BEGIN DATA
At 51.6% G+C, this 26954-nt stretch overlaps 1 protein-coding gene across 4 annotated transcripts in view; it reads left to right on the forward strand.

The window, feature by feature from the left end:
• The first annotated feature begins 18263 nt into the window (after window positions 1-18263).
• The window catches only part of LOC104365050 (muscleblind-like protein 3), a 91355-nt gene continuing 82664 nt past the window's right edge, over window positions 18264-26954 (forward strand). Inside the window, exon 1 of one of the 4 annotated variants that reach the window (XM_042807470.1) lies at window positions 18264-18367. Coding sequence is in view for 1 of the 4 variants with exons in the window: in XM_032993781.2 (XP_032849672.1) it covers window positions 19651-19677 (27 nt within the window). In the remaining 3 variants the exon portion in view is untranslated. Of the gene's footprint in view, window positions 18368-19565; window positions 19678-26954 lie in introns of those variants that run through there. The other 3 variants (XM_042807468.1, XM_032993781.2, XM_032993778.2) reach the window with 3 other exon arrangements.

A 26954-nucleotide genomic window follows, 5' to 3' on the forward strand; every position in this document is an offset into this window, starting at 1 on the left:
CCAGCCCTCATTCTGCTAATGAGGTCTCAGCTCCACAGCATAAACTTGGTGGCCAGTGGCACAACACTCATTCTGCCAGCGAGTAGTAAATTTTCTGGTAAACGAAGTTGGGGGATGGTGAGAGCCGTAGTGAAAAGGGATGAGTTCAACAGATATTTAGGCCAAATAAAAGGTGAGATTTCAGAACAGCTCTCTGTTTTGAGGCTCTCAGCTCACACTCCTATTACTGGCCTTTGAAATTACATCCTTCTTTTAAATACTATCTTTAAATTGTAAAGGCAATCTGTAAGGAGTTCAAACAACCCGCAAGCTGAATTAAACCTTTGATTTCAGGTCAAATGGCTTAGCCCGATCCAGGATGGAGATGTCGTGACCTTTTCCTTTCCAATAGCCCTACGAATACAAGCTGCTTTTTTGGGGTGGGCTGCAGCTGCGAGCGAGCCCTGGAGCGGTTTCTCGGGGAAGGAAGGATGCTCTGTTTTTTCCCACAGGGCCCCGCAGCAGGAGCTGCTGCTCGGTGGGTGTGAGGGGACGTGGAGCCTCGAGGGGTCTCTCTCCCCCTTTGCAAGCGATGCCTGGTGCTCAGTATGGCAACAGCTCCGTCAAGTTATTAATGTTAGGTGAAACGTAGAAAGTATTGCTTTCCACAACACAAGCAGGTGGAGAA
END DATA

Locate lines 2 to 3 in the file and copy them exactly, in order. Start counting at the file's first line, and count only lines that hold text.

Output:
The window, feature by feature from the left end:
• The first annotated feature begins 18263 nt into the window (after window positions 1-18263).